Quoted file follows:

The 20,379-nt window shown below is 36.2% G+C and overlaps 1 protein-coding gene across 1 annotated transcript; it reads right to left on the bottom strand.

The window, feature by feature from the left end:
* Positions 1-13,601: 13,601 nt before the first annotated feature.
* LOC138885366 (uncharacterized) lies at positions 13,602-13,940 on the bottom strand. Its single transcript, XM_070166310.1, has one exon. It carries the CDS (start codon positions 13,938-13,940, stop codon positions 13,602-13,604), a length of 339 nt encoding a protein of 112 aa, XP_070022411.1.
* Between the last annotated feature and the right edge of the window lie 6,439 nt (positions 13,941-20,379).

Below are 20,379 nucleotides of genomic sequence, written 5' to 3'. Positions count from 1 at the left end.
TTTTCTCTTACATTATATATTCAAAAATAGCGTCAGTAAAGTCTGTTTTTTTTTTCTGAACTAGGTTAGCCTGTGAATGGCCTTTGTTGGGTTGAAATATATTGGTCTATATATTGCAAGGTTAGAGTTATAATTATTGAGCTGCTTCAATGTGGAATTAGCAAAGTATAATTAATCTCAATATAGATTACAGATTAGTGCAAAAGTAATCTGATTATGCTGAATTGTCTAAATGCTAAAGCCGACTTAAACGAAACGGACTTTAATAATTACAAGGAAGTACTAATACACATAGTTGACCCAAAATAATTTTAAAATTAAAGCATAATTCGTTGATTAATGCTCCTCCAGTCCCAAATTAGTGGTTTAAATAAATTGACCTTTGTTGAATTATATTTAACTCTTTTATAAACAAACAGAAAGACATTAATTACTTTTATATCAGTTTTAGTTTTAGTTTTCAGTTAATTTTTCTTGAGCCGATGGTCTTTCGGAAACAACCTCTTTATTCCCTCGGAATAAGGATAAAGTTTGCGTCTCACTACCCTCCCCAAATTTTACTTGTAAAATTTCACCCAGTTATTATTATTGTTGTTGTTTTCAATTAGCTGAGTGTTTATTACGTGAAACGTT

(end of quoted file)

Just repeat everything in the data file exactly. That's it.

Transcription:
The 20,379-nt window shown below is 36.2% G+C and overlaps 1 protein-coding gene across 1 annotated transcript; it reads right to left on the bottom strand.

The window, feature by feature from the left end:
* Positions 1-13,601: 13,601 nt before the first annotated feature.
* LOC138885366 (uncharacterized) lies at positions 13,602-13,940 on the bottom strand. Its single transcript, XM_070166310.1, has one exon. It carries the CDS (start codon positions 13,938-13,940, stop codon positions 13,602-13,604), a length of 339 nt encoding a protein of 112 aa, XP_070022411.1.
* Between the last annotated feature and the right edge of the window lie 6,439 nt (positions 13,941-20,379).

Below are 20,379 nucleotides of genomic sequence, written 5' to 3'. Positions count from 1 at the left end.
TTTTCTCTTACATTATATATTCAAAAATAGCGTCAGTAAAGTCTGTTTTTTTTTTCTGAACTAGGTTAGCCTGTGAATGGCCTTTGTTGGGTTGAAATATATTGGTCTATATATTGCAAGGTTAGAGTTATAATTATTGAGCTGCTTCAATGTGGAATTAGCAAAGTATAATTAATCTCAATATAGATTACAGATTAGTGCAAAAGTAATCTGATTATGCTGAATTGTCTAAATGCTAAAGCCGACTTAAACGAAACGGACTTTAATAATTACAAGGAAGTACTAATACACATAGTTGACCCAAAATAATTTTAAAATTAAAGCATAATTCGTTGATTAATGCTCCTCCAGTCCCAAATTAGTGGTTTAAATAAATTGACCTTTGTTGAATTATATTTAACTCTTTTATAAACAAACAGAAAGACATTAATTACTTTTATATCAGTTTTAGTTTTAGTTTTCAGTTAATTTTTCTTGAGCCGATGGTCTTTCGGAAACAACCTCTTTATTCCCTCGGAATAAGGATAAAGTTTGCGTCTCACTACCCTCCCCAAATTTTACTTGTAAAATTTCACCCAGTTATTATTATTGTTGTTGTTTTCAATTAGCTGAGTGTTTATTACGTGAAACGTT